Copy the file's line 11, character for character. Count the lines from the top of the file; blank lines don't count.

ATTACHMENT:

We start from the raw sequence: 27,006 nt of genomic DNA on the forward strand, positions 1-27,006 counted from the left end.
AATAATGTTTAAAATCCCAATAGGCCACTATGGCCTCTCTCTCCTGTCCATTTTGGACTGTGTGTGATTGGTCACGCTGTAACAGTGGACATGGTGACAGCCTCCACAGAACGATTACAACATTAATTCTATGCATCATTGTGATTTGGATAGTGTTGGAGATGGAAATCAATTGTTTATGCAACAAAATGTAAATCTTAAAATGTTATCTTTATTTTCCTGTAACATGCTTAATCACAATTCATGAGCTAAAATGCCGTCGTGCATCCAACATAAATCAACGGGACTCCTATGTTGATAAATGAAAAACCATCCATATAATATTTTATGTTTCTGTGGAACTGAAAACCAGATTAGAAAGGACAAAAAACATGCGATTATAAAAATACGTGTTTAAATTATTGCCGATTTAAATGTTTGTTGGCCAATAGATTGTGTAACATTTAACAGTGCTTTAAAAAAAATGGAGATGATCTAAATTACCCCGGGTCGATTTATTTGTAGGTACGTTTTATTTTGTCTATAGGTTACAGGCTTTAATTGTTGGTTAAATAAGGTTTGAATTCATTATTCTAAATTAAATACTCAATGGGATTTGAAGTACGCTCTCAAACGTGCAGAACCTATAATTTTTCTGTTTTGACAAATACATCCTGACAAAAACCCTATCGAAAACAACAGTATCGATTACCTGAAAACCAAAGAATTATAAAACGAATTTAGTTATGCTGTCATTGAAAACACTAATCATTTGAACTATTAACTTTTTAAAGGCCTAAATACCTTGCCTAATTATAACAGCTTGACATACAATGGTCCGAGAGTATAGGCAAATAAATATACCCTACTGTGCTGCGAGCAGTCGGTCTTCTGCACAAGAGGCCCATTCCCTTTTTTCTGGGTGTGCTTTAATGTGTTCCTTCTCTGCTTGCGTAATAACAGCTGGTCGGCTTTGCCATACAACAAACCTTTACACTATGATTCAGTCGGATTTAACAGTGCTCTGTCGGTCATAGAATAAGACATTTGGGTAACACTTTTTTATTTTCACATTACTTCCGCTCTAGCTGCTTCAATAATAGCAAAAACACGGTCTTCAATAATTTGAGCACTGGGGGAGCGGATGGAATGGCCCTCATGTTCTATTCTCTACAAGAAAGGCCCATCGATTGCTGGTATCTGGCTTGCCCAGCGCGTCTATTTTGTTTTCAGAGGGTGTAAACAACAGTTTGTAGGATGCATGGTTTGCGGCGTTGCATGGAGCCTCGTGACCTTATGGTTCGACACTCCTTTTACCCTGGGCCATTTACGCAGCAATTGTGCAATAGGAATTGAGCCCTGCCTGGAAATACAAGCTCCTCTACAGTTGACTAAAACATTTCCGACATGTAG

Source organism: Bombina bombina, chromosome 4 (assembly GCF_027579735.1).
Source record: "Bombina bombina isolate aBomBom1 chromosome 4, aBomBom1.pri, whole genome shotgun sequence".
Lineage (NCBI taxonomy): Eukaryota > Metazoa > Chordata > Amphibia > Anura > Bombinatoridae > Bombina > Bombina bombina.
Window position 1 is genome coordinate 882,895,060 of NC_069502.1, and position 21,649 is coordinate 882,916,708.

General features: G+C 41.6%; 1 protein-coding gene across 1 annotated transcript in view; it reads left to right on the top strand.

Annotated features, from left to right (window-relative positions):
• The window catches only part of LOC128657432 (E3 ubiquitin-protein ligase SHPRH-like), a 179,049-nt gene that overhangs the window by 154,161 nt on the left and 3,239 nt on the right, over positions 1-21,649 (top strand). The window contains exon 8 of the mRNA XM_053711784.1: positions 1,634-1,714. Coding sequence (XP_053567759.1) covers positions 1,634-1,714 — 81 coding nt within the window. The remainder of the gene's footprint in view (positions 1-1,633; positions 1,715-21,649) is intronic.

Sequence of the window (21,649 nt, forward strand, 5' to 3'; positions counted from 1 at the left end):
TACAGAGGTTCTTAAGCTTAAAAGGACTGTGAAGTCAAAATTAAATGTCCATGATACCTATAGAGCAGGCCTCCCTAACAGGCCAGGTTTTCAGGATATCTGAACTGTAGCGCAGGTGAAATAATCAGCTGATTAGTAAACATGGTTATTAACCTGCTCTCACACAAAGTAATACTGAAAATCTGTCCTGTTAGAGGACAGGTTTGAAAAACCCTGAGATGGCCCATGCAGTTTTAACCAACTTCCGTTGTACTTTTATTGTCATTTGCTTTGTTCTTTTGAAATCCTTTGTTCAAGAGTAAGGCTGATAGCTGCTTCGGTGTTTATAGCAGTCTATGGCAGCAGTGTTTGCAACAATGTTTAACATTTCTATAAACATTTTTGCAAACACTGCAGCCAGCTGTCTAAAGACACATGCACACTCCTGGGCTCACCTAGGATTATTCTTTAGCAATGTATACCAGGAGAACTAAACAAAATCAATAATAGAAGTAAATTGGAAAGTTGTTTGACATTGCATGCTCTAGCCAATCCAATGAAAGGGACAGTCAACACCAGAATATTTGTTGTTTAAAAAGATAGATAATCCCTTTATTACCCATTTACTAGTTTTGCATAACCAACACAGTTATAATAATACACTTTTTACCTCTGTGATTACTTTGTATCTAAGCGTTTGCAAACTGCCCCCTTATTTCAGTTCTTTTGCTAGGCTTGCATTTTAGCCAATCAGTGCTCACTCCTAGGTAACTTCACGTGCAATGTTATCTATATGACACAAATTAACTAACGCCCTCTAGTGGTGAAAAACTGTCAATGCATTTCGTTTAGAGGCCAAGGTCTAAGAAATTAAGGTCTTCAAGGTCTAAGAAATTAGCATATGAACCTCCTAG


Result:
TACAGAGGTTCTTAAGCTTAAAAGGACTGTGAAGTCAAAATTAAATGTCCATGATACCTATAGAGCAGGCCTCCCTAACAGGCCAGGTTTTCAGGATATCTGAACTGTAGCGCAGGTGAAATAATCAGCTGATTAGTAAACATGGTTATTAACCTGCTCTCACACAAAGTAATACTGAAAATCTGTCCTGTTAGAGGACAGGTTTGAAAAACCCTGAGATGGCCCATGCAGTTTTAACCAACTTCCGTTGTACTTTTATTGTCATTTGCTTTGTTCTTTTGAAATCCTTTGTTCAAGAGTAAGGCTGATAGCTGCTTCGGTGTTTATAGCAGTCTATGGCAGCAGTGTTTGCAACAATGTTTAACATTTCTATAAACATTTTTGCAAACACTGCAGCCAGCTGTCTAAAGACACATGCACACTCCTGGGCTCACCTAGGATTATTCTTTAGCAATGTATACCAGGAGAACTAAACAAAATCAATAATAGAAGTAAATTGGAAAGTTGTTTGACATTGCATGCTCTAGCCAATCCAATGAAAGGGACAGTCAACACCAGAATATTTGTTGTTTAAAAAGATAGATAATCCCTTTATTACCCATTTACTAGTTTTGCATAACCAACACAGTTATAATAATACACTTTTTACCTCTGTGATTACTTTGTATCTAAGCGTTTGCAAACTGCCCCCTTATTTCAGTTCTTTTGCTAGGCTTGCATTTTAGCCAATCAGTGCTCACTCCTAGGTAACTTCACGTGCAATGTTATCTATATGACACAAATTAACTAACGCCCTCTAGTGGTGAAAAACTGTCAATGCATTTCGTTTAGAGGCCAAGGTCTAAGAAATTAAGGTCTTCAAGGTCTAAGAAATTAGCATATGAACCTCCTAG